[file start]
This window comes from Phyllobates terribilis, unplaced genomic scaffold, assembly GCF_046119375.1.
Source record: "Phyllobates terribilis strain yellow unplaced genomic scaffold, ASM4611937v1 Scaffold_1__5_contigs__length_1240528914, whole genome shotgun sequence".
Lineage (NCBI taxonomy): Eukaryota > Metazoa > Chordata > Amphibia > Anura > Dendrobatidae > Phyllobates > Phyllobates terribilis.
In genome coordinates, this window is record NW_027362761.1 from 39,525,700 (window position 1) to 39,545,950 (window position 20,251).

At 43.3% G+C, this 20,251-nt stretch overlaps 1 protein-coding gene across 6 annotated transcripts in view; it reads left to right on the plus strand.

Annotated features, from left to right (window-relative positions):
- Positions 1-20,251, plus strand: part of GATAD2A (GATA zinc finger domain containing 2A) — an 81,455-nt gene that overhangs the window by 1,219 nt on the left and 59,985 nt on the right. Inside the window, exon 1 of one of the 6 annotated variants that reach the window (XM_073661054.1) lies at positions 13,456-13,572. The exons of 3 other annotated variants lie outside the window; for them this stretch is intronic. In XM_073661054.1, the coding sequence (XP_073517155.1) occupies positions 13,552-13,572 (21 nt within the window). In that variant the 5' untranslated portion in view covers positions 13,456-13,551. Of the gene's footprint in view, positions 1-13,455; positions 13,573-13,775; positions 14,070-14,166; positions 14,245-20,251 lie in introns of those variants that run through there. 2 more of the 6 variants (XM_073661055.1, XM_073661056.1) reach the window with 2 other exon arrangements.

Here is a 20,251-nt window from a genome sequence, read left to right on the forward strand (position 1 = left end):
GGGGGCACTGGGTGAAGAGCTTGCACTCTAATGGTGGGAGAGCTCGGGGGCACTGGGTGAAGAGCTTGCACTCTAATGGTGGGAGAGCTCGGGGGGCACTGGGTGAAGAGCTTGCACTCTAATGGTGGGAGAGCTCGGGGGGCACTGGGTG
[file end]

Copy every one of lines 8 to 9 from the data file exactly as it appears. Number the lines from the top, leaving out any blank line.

Here is a 20,251-nt window from a genome sequence, read left to right on the forward strand (position 1 = left end):
GGGGGCACTGGGTGAAGAGCTTGCACTCTAATGGTGGGAGAGCTCGGGGGCACTGGGTGAAGAGCTTGCACTCTAATGGTGGGAGAGCTCGGGGGGCACTGGGTGAAGAGCTTGCACTCTAATGGTGGGAGAGCTCGGGGGGCACTGGGTG